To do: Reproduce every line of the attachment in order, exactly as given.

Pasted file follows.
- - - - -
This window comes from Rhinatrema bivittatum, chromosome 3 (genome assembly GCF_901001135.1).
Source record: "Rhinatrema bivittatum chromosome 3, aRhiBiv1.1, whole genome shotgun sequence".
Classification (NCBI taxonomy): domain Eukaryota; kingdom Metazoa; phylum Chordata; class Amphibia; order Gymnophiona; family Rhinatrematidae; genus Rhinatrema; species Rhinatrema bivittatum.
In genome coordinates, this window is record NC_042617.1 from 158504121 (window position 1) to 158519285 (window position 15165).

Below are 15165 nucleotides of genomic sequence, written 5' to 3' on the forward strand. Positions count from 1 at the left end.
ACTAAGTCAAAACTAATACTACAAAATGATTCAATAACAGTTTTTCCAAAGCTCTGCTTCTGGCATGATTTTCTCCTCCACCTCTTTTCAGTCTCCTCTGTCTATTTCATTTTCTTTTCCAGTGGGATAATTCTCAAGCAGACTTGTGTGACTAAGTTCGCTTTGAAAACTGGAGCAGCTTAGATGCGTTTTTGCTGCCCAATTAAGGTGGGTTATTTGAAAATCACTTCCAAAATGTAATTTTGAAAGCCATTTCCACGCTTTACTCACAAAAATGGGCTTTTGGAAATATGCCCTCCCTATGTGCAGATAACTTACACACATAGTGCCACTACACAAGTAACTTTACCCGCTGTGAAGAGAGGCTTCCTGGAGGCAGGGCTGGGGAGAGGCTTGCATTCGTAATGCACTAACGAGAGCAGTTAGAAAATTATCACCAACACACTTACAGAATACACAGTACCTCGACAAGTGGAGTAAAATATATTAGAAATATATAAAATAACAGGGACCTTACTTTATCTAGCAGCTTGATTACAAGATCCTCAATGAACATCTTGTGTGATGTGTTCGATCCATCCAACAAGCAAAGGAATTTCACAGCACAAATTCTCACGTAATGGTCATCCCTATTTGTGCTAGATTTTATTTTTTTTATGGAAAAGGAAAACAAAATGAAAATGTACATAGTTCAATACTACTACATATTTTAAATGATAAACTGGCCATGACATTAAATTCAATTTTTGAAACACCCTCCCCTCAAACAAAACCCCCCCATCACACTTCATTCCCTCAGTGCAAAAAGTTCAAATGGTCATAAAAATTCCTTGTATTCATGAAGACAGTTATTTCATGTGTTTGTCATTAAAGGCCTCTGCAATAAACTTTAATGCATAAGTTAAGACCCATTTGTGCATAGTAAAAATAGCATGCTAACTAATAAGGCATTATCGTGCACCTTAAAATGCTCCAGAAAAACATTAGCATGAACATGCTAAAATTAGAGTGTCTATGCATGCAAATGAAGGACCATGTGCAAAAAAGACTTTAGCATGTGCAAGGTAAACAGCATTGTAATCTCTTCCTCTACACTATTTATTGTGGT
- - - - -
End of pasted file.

This window comes from Rhinatrema bivittatum, chromosome 3 (genome assembly GCF_901001135.1).
Source record: "Rhinatrema bivittatum chromosome 3, aRhiBiv1.1, whole genome shotgun sequence".
Classification (NCBI taxonomy): domain Eukaryota; kingdom Metazoa; phylum Chordata; class Amphibia; order Gymnophiona; family Rhinatrematidae; genus Rhinatrema; species Rhinatrema bivittatum.
In genome coordinates, this window is record NC_042617.1 from 158504121 (window position 1) to 158519285 (window position 15165).

Below are 15165 nucleotides of genomic sequence, written 5' to 3' on the forward strand. Positions count from 1 at the left end.
ACTAAGTCAAAACTAATACTACAAAATGATTCAATAACAGTTTTTCCAAAGCTCTGCTTCTGGCATGATTTTCTCCTCCACCTCTTTTCAGTCTCCTCTGTCTATTTCATTTTCTTTTCCAGTGGGATAATTCTCAAGCAGACTTGTGTGACTAAGTTCGCTTTGAAAACTGGAGCAGCTTAGATGCGTTTTTGCTGCCCAATTAAGGTGGGTTATTTGAAAATCACTTCCAAAATGTAATTTTGAAAGCCATTTCCACGCTTTACTCACAAAAATGGGCTTTTGGAAATATGCCCTCCCTATGTGCAGATAACTTACACACATAGTGCCACTACACAAGTAACTTTACCCGCTGTGAAGAGAGGCTTCCTGGAGGCAGGGCTGGGGAGAGGCTTGCATTCGTAATGCACTAACGAGAGCAGTTAGAAAATTATCACCAACACACTTACAGAATACACAGTACCTCGACAAGTGGAGTAAAATATATTAGAAATATATAAAATAACAGGGACCTTACTTTATCTAGCAGCTTGATTACAAGATCCTCAATGAACATCTTGTGTGATGTGTTCGATCCATCCAACAAGCAAAGGAATTTCACAGCACAAATTCTCACGTAATGGTCATCCCTATTTGTGCTAGATTTTATTTTTTTTATGGAAAAGGAAAACAAAATGAAAATGTACATAGTTCAATACTACTACATATTTTAAATGATAAACTGGCCATGACATTAAATTCAATTTTTGAAACACCCTCCCCTCAAACAAAACCCCCCCATCACACTTCATTCCCTCAGTGCAAAAAGTTCAAATGGTCATAAAAATTCCTTGTATTCATGAAGACAGTTATTTCATGTGTTTGTCATTAAAGGCCTCTGCAATAAACTTTAATGCATAAGTTAAGACCCATTTGTGCATAGTAAAAATAGCATGCTAACTAATAAGGCATTATCGTGCACCTTAAAATGCTCCAGAAAAACATTAGCATGAACATGCTAAAATTAGAGTGTCTATGCATGCAAATGAAGGACCATGTGCAAAAAAGACTTTAGCATGTGCAAGGTAAACAGCATTGTAATCTCTTCCTCTACACTATTTATTGTGGT